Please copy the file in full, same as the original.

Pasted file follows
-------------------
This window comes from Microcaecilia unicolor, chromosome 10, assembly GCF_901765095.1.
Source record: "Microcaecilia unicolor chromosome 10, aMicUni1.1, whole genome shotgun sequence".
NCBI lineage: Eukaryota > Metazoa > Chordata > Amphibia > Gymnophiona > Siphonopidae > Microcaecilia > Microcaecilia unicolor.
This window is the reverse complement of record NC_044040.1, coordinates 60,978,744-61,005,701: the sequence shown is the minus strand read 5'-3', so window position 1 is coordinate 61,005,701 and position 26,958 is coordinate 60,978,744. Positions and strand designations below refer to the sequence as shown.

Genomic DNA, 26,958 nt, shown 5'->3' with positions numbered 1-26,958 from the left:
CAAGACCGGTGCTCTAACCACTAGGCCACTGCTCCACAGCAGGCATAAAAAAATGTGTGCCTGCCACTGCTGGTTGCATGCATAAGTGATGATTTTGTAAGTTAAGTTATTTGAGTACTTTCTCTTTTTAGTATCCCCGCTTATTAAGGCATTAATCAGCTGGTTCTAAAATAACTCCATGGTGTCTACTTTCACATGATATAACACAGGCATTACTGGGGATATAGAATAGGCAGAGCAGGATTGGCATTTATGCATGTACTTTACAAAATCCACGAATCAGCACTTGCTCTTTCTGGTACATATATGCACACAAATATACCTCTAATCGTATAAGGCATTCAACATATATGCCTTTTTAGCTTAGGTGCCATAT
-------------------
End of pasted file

This window comes from Microcaecilia unicolor, chromosome 10, assembly GCF_901765095.1.
Source record: "Microcaecilia unicolor chromosome 10, aMicUni1.1, whole genome shotgun sequence".
NCBI lineage: Eukaryota > Metazoa > Chordata > Amphibia > Gymnophiona > Siphonopidae > Microcaecilia > Microcaecilia unicolor.
This window is the reverse complement of record NC_044040.1, coordinates 60,978,744-61,005,701: the sequence shown is the minus strand read 5'-3', so window position 1 is coordinate 61,005,701 and position 26,958 is coordinate 60,978,744. Positions and strand designations below refer to the sequence as shown.

Genomic DNA, 26,958 nt, shown 5'->3' with positions numbered 1-26,958 from the left:
CAAGACCGGTGCTCTAACCACTAGGCCACTGCTCCACAGCAGGCATAAAAAAATGTGTGCCTGCCACTGCTGGTTGCATGCATAAGTGATGATTTTGTAAGTTAAGTTATTTGAGTACTTTCTCTTTTTAGTATCCCCGCTTATTAAGGCATTAATCAGCTGGTTCTAAAATAACTCCATGGTGTCTACTTTCACATGATATAACACAGGCATTACTGGGGATATAGAATAGGCAGAGCAGGATTGGCATTTATGCATGTACTTTACAAAATCCACGAATCAGCACTTGCTCTTTCTGGTACATATATGCACACAAATATACCTCTAATCGTATAAGGCATTCAACATATATGCCTTTTTAGCTTAGGTGCCATAT